Plastics are an important part of our life. The use of these materials occurs in almost all areas of our daily life, from packaging for food, medical and communication technology to technical applications e.g. in automobiles. Also the important guiding themes of the future like lightweight design or electric mobility are not imaginable without plastics. By far the major part of these plastics is based on fossil resources. The project BiNa is investigating an approach to realise the substitution of fossil ressources in the plastic area within the framework of an required resource change. The path away from fossil resources is with regard to climate and resource aspects important but has to be taken with care.
What are bioplastics?
First of all: Bioplastics are not a completely new, but a (rediscovered) material class within the manifold group of plastics. The first polymeric materials synthesised by human hand have been alll based on modified natural materials (e.g. shellac, celluloid, cellophane, linoleum or natural rubber), i.e. they have been bio-based, this is due to the fact that in the past no petrochemical materials had been available. Beside a view exceptions (cellulose based and natural rubber based materials) the originally bio-based plastics were almost completely replaced by petrochemical materials since the mid-twentieth century. The bioplastics of this kind which are still available at the market is referred to as "Old Economy Bioplastics". Bioplastics are currently experiencing a renaissance. The main reasons are ecological aspects with regard to the limitation of petrochemical resources as well as new material characteristics combined with an increasing perception in public, politics, industry and especially research and development.
There is a lot of confusion about the terms "biopolymer", "bioplastic", "biodegradable plastic", "plastic from renewable resources", etc., due to the fact that a clear disambiguation or standarddoes not exist yet. Within the term bioplastics exist following polymer groups, also compare figure "Definition of bioplastics":
- Degradable petro-based polymers
- Degradable (mainly) bio-based polymers
- Non-degradable bio-based polymers
Definition of bioplastics (Source: H.-J. Endres, A. Siebert-Raths, Technische Biopolymere, Carl Hanser-Verlag, 2015)
This means, that bioplastics - current understanding - are not necessarily based on renewable raw materials. In contrary are not all plastics which are based on renewable rar materials also automatically bio-degradable. In addition to that are the resources which are used for the production of bioplastics in the rarest cases cultivated according to biodynamic guidelines (Organic Farming).
Furthermore an important aspect is the distinction bewteen a polymer which is a macromolecular basic material and a ready for use plastic which has been refined by the addition of different additives and auxiliary materials for the processing and use. The term biopolymer is also used for natural polymers like cellulose which causes additional confusion.
Based on the chemical structure bioplastics are also distingushed in novel and drop-in materials (independent from the fact if these are degradable or not), which are together named as "New Economy Bioplastics". While the bio-based drop-ins like bio-polyethylene (Bio-PE) or bio-polyethyleneterephthalate (Bio-PET) have the same structure like their conventional pendants and can be used in the same manner, have novel materials like polylactide acid (PLA) or Polyhydroxyalkanoates (PHA) a unique characteristical property profile.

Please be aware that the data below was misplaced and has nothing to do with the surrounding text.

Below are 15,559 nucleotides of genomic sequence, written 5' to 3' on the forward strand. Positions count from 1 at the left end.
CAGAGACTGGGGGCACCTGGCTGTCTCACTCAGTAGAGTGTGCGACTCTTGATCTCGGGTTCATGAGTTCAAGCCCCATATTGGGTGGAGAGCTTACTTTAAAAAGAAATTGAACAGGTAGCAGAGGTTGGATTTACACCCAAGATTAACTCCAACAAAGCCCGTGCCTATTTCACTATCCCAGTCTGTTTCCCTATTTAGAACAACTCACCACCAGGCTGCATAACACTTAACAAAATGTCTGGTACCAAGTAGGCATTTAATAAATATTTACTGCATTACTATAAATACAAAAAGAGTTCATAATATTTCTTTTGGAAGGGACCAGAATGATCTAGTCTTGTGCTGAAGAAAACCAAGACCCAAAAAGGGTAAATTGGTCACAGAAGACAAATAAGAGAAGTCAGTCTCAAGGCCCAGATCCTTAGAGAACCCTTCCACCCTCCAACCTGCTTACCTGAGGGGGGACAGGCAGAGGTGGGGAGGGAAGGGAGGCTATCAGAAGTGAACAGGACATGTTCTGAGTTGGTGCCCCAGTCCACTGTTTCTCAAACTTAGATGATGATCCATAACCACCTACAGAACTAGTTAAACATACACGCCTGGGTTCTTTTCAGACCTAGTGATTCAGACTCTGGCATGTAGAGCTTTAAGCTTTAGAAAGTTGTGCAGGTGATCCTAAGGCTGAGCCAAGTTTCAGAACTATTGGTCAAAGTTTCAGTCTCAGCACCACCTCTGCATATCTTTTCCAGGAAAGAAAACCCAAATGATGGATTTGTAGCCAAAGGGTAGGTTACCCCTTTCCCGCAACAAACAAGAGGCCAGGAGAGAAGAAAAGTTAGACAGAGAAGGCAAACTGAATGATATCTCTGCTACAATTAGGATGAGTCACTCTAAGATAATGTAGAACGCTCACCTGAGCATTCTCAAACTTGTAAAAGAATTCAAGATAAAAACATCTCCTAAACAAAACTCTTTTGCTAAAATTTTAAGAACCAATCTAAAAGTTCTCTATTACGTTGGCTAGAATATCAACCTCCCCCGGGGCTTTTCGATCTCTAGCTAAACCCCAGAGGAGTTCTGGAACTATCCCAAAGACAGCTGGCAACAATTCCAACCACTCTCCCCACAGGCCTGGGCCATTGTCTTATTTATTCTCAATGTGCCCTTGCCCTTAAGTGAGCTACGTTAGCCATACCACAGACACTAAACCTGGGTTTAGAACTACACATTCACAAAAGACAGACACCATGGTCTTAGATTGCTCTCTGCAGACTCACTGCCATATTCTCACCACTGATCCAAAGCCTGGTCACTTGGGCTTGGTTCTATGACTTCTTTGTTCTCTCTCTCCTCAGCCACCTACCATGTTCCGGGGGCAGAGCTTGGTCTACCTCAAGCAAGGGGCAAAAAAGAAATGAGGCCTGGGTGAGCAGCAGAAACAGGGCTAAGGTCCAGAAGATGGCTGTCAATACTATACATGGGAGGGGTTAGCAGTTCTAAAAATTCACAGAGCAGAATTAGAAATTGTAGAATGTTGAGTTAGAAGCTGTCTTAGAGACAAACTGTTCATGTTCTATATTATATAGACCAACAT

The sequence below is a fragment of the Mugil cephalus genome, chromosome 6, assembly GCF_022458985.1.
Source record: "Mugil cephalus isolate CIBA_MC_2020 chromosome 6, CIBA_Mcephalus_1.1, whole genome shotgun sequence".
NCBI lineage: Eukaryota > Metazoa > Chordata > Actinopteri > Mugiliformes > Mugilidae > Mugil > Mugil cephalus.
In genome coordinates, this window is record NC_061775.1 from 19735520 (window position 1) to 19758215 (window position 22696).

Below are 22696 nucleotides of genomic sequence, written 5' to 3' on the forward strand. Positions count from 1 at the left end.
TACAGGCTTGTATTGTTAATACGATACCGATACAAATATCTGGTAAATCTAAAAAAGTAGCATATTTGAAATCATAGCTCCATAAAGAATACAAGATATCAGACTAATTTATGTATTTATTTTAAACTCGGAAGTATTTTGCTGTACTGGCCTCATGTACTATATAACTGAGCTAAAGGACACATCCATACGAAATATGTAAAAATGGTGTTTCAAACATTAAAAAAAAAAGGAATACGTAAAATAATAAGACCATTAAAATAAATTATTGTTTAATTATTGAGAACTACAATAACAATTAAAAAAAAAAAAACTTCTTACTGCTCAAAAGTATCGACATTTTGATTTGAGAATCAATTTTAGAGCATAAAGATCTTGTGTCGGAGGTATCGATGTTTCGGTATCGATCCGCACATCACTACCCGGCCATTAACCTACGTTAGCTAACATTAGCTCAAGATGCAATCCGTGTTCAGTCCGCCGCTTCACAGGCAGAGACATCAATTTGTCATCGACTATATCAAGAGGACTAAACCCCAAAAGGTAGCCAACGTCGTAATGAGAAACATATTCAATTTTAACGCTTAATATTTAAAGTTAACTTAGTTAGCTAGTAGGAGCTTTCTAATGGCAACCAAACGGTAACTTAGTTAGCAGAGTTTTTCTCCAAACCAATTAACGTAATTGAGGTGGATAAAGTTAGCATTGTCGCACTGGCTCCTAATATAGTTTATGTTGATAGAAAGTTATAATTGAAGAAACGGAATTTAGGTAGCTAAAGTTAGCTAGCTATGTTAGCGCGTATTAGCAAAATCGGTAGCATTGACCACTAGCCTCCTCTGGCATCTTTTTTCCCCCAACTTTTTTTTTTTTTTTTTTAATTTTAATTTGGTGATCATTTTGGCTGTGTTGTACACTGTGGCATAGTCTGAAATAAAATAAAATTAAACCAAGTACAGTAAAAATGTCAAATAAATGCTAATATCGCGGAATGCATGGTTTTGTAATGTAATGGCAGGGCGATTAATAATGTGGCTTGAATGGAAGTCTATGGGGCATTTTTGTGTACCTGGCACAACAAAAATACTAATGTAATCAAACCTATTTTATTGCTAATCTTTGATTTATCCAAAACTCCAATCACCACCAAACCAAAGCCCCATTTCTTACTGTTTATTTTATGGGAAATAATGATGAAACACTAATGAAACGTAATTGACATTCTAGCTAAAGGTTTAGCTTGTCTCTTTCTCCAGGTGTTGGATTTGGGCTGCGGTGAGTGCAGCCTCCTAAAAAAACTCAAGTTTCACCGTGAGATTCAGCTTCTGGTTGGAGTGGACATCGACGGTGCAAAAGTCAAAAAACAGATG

Discussion about bioplastics
At the moment is the discussion about bioplastics often more emotionally shaped rather than scientific based, which caused a controversial public debate for the meaningfullness of using bioplastics. This seems to be based on lacking information from science as well as an insufficient communication policy in combination with legal disputes of some consumer good companies for the introduction of bio-based (packaging) products. Therefore the opportunites and obstacles for the subsitution of fossil plastics by bio-based plastics shall be examined in detail.
BiNa word circle
Are bioplastics in production, use and at the end of the life cycle really more sustainable than the fossil competitors and which challegenes are caused by the sustainability assessment? Which ecological potential provides the cascade use? What is the common level of knowledge of bioplastics and how does the general public assess the use of bioplastics? Which information mediums are effective, if the topic has to be communicated adequate for the customer? These and further question are in the focus of the research platform BiNa.
Establishment of a research platform
The research project enables a scientific based exmaniation of the current status of bioplastics in all topics which are involved in the sustainable economy. On this basis a free accessible research platform for the establishment of bioplastics as part of the green economy in Germany is set up. Thereby the discussion about biomaterials shall be de-emotionalized and a fact based basis for decision-making be established.
The work will be conducted in a consortium with a broad expertise and be focused on the aspects of ecological and socio-economic sustainability of bioplastics as well as the opportunities and obstacles which occur for the communication and commercialisation of this materials. Within the framework of this research platform a strong focus is on a close exchange with industry, science, general public and politics as well as to increase the level of information for the different stakeholder groups for bioplastics. The connection with companies of different business areas ( e.g. bioplastic producer, producer of bioplastic products and retailer) assures the evaulation of the developed strategys and methods for suitability in daily use.